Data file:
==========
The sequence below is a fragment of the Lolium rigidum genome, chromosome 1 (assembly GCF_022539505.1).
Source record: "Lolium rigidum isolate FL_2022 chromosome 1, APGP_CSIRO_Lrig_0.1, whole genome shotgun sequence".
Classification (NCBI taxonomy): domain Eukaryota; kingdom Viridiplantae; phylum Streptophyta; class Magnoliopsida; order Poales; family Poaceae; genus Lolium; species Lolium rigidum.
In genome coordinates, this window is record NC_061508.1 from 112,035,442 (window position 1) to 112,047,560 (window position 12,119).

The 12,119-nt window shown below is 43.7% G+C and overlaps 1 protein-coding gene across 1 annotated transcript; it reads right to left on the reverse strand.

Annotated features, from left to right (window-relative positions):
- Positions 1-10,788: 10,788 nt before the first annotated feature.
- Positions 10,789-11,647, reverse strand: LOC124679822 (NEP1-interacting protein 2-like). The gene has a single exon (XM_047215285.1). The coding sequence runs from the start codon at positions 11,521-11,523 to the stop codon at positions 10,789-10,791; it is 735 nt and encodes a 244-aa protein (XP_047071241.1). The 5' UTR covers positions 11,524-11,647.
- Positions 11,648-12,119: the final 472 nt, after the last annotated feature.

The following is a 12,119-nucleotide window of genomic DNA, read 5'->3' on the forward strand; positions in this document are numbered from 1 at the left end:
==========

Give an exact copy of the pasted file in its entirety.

The sequence below is a fragment of the Lolium rigidum genome, chromosome 1 (assembly GCF_022539505.1).
Source record: "Lolium rigidum isolate FL_2022 chromosome 1, APGP_CSIRO_Lrig_0.1, whole genome shotgun sequence".
Classification (NCBI taxonomy): domain Eukaryota; kingdom Viridiplantae; phylum Streptophyta; class Magnoliopsida; order Poales; family Poaceae; genus Lolium; species Lolium rigidum.
In genome coordinates, this window is record NC_061508.1 from 112,035,442 (window position 1) to 112,047,560 (window position 12,119).

The 12,119-nt window shown below is 43.7% G+C and overlaps 1 protein-coding gene across 1 annotated transcript; it reads right to left on the reverse strand.

Annotated features, from left to right (window-relative positions):
- Positions 1-10,788: 10,788 nt before the first annotated feature.
- Positions 10,789-11,647, reverse strand: LOC124679822 (NEP1-interacting protein 2-like). The gene has a single exon (XM_047215285.1). The coding sequence runs from the start codon at positions 11,521-11,523 to the stop codon at positions 10,789-10,791; it is 735 nt and encodes a 244-aa protein (XP_047071241.1). The 5' UTR covers positions 11,524-11,647.
- Positions 11,648-12,119: the final 472 nt, after the last annotated feature.

The following is a 12,119-nucleotide window of genomic DNA, read 5'->3' on the forward strand; positions in this document are numbered from 1 at the left end: